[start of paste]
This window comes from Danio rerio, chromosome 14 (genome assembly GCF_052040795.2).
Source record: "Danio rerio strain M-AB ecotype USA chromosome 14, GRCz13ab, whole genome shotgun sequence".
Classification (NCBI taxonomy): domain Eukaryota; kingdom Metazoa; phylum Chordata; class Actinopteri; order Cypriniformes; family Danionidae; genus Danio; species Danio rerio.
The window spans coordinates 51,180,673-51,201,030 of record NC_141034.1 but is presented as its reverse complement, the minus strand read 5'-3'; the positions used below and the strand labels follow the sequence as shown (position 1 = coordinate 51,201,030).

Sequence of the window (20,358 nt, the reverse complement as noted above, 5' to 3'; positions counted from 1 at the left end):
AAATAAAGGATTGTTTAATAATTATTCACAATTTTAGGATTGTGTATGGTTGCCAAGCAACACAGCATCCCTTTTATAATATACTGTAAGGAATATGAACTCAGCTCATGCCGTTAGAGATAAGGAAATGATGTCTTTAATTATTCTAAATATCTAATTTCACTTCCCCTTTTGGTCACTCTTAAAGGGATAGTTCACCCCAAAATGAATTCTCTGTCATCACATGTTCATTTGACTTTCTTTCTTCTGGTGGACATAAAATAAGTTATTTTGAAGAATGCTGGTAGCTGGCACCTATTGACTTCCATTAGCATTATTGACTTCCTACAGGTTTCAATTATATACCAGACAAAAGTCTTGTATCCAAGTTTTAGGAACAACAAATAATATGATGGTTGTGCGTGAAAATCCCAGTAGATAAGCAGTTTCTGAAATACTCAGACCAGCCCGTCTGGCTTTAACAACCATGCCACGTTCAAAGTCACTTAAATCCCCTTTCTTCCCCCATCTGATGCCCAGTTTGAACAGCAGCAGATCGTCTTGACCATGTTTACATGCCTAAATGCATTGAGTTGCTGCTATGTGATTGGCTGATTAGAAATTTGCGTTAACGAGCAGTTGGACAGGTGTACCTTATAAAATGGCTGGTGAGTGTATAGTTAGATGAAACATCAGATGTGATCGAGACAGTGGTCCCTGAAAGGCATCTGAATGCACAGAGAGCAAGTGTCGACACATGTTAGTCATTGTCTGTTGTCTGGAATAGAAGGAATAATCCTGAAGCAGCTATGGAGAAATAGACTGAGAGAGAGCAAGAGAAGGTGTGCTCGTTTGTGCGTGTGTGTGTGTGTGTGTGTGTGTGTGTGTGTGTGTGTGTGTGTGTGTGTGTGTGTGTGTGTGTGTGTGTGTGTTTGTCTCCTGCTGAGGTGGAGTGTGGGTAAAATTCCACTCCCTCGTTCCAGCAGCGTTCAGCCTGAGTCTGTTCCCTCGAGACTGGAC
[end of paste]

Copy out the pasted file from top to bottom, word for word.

This window comes from Danio rerio, chromosome 14 (genome assembly GCF_052040795.2).
Source record: "Danio rerio strain M-AB ecotype USA chromosome 14, GRCz13ab, whole genome shotgun sequence".
Classification (NCBI taxonomy): domain Eukaryota; kingdom Metazoa; phylum Chordata; class Actinopteri; order Cypriniformes; family Danionidae; genus Danio; species Danio rerio.
The window spans coordinates 51,180,673-51,201,030 of record NC_141034.1 but is presented as its reverse complement, the minus strand read 5'-3'; the positions used below and the strand labels follow the sequence as shown (position 1 = coordinate 51,201,030).

Sequence of the window (20,358 nt, the reverse complement as noted above, 5' to 3'; positions counted from 1 at the left end):
AAATAAAGGATTGTTTAATAATTATTCACAATTTTAGGATTGTGTATGGTTGCCAAGCAACACAGCATCCCTTTTATAATATACTGTAAGGAATATGAACTCAGCTCATGCCGTTAGAGATAAGGAAATGATGTCTTTAATTATTCTAAATATCTAATTTCACTTCCCCTTTTGGTCACTCTTAAAGGGATAGTTCACCCCAAAATGAATTCTCTGTCATCACATGTTCATTTGACTTTCTTTCTTCTGGTGGACATAAAATAAGTTATTTTGAAGAATGCTGGTAGCTGGCACCTATTGACTTCCATTAGCATTATTGACTTCCTACAGGTTTCAATTATATACCAGACAAAAGTCTTGTATCCAAGTTTTAGGAACAACAAATAATATGATGGTTGTGCGTGAAAATCCCAGTAGATAAGCAGTTTCTGAAATACTCAGACCAGCCCGTCTGGCTTTAACAACCATGCCACGTTCAAAGTCACTTAAATCCCCTTTCTTCCCCCATCTGATGCCCAGTTTGAACAGCAGCAGATCGTCTTGACCATGTTTACATGCCTAAATGCATTGAGTTGCTGCTATGTGATTGGCTGATTAGAAATTTGCGTTAACGAGCAGTTGGACAGGTGTACCTTATAAAATGGCTGGTGAGTGTATAGTTAGATGAAACATCAGATGTGATCGAGACAGTGGTCCCTGAAAGGCATCTGAATGCACAGAGAGCAAGTGTCGACACATGTTAGTCATTGTCTGTTGTCTGGAATAGAAGGAATAATCCTGAAGCAGCTATGGAGAAATAGACTGAGAGAGAGCAAGAGAAGGTGTGCTCGTTTGTGCGTGTGTGTGTGTGTGTGTGTGTGTGTGTGTGTGTGTGTGTGTGTGTGTGTGTGTGTGTGTGTGTGTGTGTGTGTTTGTCTCCTGCTGAGGTGGAGTGTGGGTAAAATTCCACTCCCTCGTTCCAGCAGCGTTCAGCCTGAGTCTGTTCCCTCGAGACTGGAC